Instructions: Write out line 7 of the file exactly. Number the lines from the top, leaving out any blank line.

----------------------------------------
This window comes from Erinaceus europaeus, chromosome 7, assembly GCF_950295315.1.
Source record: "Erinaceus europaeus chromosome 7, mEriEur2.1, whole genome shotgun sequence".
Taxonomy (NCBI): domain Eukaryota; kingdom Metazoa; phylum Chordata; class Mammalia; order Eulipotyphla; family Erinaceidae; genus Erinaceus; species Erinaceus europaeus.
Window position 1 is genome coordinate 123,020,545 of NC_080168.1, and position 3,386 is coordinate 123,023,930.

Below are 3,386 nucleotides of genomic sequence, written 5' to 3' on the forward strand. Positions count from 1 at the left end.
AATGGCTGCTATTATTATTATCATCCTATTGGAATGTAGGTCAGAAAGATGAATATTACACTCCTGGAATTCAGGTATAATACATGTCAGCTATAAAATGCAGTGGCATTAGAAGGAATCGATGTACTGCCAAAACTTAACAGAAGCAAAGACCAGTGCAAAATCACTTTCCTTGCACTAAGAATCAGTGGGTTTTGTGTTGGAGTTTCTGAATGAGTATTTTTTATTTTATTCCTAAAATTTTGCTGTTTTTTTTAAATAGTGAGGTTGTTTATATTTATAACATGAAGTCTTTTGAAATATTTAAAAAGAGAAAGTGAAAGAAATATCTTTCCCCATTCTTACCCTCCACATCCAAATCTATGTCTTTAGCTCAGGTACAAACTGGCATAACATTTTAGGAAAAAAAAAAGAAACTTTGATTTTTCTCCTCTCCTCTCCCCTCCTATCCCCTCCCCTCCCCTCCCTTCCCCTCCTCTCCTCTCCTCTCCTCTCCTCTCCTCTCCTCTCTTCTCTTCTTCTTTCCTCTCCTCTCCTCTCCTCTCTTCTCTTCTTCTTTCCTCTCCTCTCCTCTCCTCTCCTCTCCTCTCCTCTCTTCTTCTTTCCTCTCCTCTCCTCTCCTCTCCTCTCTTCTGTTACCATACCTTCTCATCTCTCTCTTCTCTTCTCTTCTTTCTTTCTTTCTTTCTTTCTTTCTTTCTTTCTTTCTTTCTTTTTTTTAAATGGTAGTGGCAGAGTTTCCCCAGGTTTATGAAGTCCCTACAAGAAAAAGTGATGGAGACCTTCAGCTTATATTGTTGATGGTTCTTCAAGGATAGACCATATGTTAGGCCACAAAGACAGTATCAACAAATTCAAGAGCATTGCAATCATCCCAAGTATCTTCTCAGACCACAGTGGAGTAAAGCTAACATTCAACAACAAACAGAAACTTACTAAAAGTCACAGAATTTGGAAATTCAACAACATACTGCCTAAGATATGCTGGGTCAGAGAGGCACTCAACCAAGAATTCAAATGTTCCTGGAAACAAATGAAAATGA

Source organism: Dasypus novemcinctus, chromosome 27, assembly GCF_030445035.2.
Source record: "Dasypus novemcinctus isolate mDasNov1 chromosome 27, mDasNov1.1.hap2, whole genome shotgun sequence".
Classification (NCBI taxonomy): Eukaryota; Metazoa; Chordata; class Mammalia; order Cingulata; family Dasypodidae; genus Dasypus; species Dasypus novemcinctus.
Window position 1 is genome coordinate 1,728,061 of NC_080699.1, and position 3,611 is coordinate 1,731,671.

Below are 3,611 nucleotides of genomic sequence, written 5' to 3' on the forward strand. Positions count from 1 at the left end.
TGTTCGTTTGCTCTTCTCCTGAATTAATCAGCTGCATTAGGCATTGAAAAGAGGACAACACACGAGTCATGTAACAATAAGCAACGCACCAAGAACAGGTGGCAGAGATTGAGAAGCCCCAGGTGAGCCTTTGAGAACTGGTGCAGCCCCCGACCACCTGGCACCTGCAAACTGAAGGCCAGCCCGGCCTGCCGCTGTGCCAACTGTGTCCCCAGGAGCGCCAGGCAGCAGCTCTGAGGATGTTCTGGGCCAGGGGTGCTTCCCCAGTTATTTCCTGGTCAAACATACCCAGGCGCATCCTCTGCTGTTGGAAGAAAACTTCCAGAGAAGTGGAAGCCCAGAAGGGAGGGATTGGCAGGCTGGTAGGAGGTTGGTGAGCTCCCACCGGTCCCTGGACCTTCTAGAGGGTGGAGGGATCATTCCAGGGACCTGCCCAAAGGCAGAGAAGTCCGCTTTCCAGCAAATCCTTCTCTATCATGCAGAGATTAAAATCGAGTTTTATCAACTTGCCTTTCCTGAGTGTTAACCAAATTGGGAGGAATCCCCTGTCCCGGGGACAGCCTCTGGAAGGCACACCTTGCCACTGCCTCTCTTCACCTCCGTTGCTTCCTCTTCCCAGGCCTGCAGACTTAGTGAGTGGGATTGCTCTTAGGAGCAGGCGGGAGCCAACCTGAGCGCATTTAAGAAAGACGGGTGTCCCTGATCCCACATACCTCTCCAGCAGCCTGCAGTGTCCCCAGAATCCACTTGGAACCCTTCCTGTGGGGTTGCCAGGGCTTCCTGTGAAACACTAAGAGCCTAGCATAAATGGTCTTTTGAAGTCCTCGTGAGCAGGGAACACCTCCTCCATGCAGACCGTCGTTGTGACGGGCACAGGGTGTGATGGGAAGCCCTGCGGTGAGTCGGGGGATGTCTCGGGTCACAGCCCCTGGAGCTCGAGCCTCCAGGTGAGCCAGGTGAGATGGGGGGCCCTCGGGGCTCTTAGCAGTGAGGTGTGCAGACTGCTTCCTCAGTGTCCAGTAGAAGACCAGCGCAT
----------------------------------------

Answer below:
Source organism: Dasypus novemcinctus, chromosome 27, assembly GCF_030445035.2.